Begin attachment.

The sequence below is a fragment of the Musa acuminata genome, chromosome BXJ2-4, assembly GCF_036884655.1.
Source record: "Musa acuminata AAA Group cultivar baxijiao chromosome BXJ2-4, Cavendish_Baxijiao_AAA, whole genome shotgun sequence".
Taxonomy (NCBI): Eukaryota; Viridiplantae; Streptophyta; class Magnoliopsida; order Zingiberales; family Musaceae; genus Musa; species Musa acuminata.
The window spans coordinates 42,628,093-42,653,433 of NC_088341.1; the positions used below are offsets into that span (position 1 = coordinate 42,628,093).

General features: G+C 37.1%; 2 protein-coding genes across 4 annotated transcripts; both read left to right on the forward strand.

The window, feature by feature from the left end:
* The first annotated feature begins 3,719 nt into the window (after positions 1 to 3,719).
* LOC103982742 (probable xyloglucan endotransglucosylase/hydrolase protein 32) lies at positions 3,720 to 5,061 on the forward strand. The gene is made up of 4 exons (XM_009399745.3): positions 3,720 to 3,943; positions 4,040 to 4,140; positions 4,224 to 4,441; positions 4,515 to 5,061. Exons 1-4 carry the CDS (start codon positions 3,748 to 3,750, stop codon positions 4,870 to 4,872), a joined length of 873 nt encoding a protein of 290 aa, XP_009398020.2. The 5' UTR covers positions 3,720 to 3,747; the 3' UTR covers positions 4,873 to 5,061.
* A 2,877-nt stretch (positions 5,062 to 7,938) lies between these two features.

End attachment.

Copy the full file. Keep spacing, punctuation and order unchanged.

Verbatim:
The sequence below is a fragment of the Musa acuminata genome, chromosome BXJ2-4, assembly GCF_036884655.1.
Source record: "Musa acuminata AAA Group cultivar baxijiao chromosome BXJ2-4, Cavendish_Baxijiao_AAA, whole genome shotgun sequence".
Taxonomy (NCBI): Eukaryota; Viridiplantae; Streptophyta; class Magnoliopsida; order Zingiberales; family Musaceae; genus Musa; species Musa acuminata.
The window spans coordinates 42,628,093-42,653,433 of NC_088341.1; the positions used below are offsets into that span (position 1 = coordinate 42,628,093).

General features: G+C 37.1%; 2 protein-coding genes across 4 annotated transcripts; both read left to right on the forward strand.

The window, feature by feature from the left end:
* The first annotated feature begins 3,719 nt into the window (after positions 1 to 3,719).
* LOC103982742 (probable xyloglucan endotransglucosylase/hydrolase protein 32) lies at positions 3,720 to 5,061 on the forward strand. The gene is made up of 4 exons (XM_009399745.3): positions 3,720 to 3,943; positions 4,040 to 4,140; positions 4,224 to 4,441; positions 4,515 to 5,061. Exons 1-4 carry the CDS (start codon positions 3,748 to 3,750, stop codon positions 4,870 to 4,872), a joined length of 873 nt encoding a protein of 290 aa, XP_009398020.2. The 5' UTR covers positions 3,720 to 3,747; the 3' UTR covers positions 4,873 to 5,061.
* A 2,877-nt stretch (positions 5,062 to 7,938) lies between these two features.